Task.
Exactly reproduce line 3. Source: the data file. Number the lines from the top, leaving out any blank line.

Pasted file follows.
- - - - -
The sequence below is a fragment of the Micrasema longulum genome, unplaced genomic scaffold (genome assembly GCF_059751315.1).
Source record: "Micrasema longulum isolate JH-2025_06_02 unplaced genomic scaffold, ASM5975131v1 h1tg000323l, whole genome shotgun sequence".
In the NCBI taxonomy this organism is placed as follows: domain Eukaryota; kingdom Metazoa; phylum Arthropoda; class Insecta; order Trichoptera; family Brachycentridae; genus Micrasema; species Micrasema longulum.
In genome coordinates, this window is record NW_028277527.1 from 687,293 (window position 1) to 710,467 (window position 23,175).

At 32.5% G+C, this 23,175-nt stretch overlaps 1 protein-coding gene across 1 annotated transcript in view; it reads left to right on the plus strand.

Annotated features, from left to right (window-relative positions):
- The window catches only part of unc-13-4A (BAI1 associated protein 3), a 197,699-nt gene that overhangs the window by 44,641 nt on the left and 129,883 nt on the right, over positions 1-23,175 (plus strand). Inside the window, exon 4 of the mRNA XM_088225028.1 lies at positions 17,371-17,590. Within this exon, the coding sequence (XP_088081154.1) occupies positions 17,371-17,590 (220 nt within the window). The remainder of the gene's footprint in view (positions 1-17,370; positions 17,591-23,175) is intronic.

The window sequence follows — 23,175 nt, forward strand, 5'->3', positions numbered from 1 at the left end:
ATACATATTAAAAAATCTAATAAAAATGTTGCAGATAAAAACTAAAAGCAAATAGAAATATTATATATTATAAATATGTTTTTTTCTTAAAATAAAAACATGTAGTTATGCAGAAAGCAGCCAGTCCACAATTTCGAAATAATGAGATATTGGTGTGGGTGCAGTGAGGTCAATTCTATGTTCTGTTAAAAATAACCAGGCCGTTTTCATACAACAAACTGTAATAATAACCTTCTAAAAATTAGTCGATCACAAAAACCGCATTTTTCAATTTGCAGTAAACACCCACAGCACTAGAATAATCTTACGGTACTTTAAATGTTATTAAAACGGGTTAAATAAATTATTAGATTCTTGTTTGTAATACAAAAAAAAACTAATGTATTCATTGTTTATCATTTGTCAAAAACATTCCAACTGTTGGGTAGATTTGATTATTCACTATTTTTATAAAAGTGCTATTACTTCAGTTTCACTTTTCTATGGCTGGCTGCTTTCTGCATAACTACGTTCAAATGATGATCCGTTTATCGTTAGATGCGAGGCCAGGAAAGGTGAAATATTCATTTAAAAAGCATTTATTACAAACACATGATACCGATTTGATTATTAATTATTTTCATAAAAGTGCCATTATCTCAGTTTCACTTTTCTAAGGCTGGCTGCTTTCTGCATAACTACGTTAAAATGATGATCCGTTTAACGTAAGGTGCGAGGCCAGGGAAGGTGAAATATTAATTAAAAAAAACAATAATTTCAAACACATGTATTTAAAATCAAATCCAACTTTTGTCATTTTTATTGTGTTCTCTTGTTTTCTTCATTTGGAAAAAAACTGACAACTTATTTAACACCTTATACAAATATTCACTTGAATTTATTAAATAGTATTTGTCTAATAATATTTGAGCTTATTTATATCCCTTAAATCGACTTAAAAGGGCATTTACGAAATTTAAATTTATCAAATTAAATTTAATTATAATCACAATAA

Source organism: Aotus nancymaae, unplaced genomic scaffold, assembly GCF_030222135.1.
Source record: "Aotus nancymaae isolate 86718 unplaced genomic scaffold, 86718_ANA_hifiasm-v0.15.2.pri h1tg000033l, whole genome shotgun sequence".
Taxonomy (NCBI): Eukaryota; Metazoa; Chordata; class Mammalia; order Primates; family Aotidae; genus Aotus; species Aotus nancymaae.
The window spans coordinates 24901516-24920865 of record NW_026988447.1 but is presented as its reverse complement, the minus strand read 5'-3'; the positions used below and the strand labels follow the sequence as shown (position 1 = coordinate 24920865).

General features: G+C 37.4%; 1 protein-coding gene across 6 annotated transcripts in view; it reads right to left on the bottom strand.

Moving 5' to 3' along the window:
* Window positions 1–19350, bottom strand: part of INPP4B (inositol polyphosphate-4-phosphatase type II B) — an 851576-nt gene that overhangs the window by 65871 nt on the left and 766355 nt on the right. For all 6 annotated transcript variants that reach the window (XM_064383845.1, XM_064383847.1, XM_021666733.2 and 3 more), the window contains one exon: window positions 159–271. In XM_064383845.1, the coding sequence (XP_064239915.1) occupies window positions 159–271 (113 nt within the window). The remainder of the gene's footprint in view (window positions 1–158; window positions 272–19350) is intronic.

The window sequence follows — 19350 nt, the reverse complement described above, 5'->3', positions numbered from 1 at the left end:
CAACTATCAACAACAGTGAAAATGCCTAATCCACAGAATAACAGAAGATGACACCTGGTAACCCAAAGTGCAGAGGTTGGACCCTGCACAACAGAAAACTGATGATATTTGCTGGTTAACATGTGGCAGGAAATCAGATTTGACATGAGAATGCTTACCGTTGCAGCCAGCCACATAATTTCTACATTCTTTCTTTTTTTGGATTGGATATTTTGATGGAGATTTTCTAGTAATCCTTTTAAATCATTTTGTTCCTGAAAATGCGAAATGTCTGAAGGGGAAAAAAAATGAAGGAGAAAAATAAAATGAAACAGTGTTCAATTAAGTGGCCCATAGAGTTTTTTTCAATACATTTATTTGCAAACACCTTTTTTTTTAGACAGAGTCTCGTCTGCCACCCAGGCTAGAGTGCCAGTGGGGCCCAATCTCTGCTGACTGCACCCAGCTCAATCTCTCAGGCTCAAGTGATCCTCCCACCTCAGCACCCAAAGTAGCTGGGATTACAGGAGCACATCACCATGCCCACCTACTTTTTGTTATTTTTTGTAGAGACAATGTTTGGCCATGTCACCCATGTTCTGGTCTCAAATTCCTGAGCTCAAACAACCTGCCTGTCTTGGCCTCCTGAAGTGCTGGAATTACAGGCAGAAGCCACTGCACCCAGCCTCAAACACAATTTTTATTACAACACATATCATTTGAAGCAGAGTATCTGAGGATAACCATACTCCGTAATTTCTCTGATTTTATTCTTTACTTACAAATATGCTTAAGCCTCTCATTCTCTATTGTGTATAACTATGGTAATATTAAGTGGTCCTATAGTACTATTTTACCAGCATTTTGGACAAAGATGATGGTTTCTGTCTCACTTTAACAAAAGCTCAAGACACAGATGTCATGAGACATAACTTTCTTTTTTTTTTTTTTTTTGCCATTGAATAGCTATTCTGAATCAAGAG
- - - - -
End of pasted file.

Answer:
In the NCBI taxonomy this organism is placed as follows: domain Eukaryota; kingdom Metazoa; phylum Arthropoda; class Insecta; order Trichoptera; family Brachycentridae; genus Micrasema; species Micrasema longulum.